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Hedingham Castle

Hedingham Castle - Medieval Castle - Medieval England - Aubrey de Vere Family - Middlesex - Essex - Medieval History - Middle Ages HistoryThe 110-foot tall keep of Hedingham Castle still towers above the landscape of modern day England. Surrounded by trees and an open green stretching away from the main entrance stairway, the Norman keep stands as the last remnant of a once magnificent medieval castle.

Home to the de Vere family for five centuries, Aubrey II first built the castle in 1140. Aubrey’s father, Aubrey de Vere, was one of William the Conqueror’s most loyal knights, and he fought with William at the Battle of Hastings. In return for his service, William granted Aubrey lands in several counties, including Middlesex. The de Veres were a rich and powerful family in medieval England, and Hedingham had the privilege of entertaining royal guests over the years such as King Henry VII, King Henry VIII, and Queen Elizabeth I.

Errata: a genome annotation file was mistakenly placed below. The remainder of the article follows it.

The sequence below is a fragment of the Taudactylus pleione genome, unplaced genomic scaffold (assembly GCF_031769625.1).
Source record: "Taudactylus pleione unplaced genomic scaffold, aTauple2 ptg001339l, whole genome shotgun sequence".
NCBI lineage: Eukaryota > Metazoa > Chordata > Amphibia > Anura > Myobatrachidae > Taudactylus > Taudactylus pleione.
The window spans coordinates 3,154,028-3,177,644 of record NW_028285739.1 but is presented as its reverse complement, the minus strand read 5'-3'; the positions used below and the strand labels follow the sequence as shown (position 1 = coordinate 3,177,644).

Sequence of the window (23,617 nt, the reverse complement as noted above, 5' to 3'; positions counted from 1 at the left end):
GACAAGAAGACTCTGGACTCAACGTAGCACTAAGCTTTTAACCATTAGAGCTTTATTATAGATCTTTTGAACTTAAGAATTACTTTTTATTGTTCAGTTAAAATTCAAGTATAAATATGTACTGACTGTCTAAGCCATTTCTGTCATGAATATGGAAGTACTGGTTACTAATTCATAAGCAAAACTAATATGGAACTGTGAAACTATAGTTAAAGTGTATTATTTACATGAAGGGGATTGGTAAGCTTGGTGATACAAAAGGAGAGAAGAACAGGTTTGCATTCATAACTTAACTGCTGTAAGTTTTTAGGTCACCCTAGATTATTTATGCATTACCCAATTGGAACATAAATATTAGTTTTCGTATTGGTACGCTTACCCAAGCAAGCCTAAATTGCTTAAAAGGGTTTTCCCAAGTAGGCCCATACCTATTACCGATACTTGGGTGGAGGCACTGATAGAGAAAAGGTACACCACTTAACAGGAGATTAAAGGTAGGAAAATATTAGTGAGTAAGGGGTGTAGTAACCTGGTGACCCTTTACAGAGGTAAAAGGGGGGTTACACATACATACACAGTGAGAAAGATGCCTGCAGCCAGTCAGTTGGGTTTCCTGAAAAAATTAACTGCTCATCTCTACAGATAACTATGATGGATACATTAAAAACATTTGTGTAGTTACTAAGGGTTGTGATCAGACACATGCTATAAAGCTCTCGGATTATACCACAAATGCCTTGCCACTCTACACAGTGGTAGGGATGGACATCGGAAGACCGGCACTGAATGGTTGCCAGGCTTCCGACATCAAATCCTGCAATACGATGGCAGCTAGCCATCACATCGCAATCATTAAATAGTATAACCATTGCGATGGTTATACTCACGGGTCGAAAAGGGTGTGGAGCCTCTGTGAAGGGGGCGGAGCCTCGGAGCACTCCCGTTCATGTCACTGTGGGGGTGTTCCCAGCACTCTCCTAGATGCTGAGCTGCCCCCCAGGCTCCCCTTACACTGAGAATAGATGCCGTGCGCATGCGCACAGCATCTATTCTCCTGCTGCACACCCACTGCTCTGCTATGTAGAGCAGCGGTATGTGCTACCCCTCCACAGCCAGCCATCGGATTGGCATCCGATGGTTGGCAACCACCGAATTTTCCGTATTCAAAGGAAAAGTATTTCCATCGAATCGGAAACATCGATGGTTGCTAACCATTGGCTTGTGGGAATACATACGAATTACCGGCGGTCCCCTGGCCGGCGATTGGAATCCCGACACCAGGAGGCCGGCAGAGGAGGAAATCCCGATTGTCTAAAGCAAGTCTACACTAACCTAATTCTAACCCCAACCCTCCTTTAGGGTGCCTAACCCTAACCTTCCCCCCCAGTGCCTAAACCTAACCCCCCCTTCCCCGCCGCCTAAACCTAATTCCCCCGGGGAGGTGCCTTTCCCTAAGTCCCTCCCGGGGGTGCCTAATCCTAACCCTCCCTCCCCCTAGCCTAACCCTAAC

Queen Matilda dubbed Aubrey III the 1st Earl of Oxford. The 2nd Earl, also Aubrey, fought with Richard the Lionheart, and Robert, the 3rd Earl, sided with the barons against King John, eventually forcing him to sign the Magna Carta in 1215.

The de Veres fought at other important battles throughout history, including: the siege of Caerlaverock, the Battle of Crecy, the Battle of Poitiers, the Battle of Agincourt, and Bosworth.

The Archbishop of Canterbury served as the architect of Hedingham Castle, and to this day, a member of the de Vere family still owns it.

Sources (text):

“Explore the History: The de Vere Family.” Hedingham Castle. (accessed June 25, 2009).

“Castle Hedingham: Keep.” Ancient and Medieval History Online. Facts On File, Inc.
ItemID=WE49&iPin=AMH278&SingleRecord=True (accessed June 25, 2009).

Source (image):

*image retrieved from